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Scooby-Doo #72

Posted: Thursday, May 15, 2003
By: Ray Tate



"Psychic Fiend Network"
"Case of the Cold Trail"

Writers: Robbie Busch; Brett Lewis
Artists: Scott Neely; Karen Matchette(p), Dan Davis(i); Paul Becton(c)
Publisher:DC

The gang speak like themselves and behave within character, but they drag this first mystery out far too long. Since magic has until the highly recommended Scooby-Doo movie never been accepted in Mystery Inc.'s adventures, the puzzle's solution seems obvious.

The motive of the first mystery doesn't really make too much sense. While I appreciate that money is the root cause, the event described rarely if ever happens in the land of television.

The artwork by Scott Neely offers a strikingly different look to that of Joe Staton's usual effortless depiction of Scoob and the Gang, and Neely gives the characters a lot of depth and distinction while keeping Mystery Inc. on model to make a valid interpretation.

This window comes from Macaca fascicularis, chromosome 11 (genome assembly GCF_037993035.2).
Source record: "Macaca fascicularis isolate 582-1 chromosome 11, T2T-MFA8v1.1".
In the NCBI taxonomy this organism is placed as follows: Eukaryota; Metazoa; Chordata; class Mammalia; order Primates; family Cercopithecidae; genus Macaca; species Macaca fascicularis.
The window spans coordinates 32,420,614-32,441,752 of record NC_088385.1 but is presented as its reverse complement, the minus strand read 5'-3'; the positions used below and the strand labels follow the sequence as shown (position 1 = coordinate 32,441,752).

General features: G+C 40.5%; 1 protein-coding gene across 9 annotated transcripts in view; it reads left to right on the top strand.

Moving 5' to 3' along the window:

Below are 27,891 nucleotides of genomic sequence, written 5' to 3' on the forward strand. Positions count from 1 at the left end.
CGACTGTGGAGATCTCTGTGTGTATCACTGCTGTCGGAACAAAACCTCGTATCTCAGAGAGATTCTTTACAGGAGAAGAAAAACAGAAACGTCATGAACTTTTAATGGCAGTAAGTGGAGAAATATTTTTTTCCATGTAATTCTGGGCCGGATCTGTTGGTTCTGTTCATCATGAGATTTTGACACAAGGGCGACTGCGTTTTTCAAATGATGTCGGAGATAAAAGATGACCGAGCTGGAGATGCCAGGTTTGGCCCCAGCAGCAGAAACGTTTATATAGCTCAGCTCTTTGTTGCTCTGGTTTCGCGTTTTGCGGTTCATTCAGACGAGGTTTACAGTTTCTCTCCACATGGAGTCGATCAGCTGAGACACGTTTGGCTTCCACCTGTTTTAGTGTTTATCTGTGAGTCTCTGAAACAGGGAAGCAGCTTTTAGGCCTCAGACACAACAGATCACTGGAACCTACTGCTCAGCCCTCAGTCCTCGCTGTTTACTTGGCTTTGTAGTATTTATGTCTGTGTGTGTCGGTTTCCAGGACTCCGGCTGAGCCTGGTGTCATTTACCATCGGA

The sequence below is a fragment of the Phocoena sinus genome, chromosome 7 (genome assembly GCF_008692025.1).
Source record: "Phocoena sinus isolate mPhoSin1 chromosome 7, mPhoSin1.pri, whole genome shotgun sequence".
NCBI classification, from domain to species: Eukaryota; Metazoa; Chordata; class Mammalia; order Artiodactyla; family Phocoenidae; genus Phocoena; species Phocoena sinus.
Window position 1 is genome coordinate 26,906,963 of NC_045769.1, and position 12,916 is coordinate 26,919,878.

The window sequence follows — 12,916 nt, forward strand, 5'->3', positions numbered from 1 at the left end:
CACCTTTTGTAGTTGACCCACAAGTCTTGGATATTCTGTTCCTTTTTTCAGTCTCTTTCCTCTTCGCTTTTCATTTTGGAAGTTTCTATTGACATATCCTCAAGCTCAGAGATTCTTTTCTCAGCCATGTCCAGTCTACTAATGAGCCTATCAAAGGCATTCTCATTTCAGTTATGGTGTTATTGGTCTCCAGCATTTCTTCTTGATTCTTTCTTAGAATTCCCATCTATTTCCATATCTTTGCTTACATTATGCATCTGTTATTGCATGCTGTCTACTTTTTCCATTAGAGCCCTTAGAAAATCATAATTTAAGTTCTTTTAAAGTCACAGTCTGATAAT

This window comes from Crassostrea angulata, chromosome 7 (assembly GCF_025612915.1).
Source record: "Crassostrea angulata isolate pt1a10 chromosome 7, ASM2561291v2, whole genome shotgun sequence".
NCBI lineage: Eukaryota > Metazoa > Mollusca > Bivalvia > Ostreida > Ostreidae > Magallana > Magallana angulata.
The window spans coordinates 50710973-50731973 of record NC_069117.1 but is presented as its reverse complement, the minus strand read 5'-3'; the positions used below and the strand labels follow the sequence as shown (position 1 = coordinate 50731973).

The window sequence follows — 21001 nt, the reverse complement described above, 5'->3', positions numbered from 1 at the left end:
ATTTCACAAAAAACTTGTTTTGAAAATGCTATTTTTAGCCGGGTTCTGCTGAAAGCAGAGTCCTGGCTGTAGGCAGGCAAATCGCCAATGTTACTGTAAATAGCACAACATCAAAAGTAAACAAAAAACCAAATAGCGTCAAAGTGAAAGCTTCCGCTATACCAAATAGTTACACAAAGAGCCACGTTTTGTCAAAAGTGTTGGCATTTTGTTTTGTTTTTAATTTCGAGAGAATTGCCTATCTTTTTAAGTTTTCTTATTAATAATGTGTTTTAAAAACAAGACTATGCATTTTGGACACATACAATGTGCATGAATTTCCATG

The same can be said of Karen Matchette in the next mystery. She however is stuck with a monster that cannot match the power of the classic Scooby villain The Snow Demon.

Matchette tries extremely hard. If she cannot make the beast menacing in look, she will make it menacing in its actions. The color scheme also enlivens this potentially risible spook into a more respectable oddity.

The second puzzle's plot offers complexity that allows the delectable Daphne to show off her sleuthing ability. Mr. Lewis also has the audacity to construct a Freddie trap that actually works and perfectly times the use of Shaggy and Scooby. The scene not only provides some good-natured fun but also remarks on the friendship shared between the gang of those "meddling kids and their dog."



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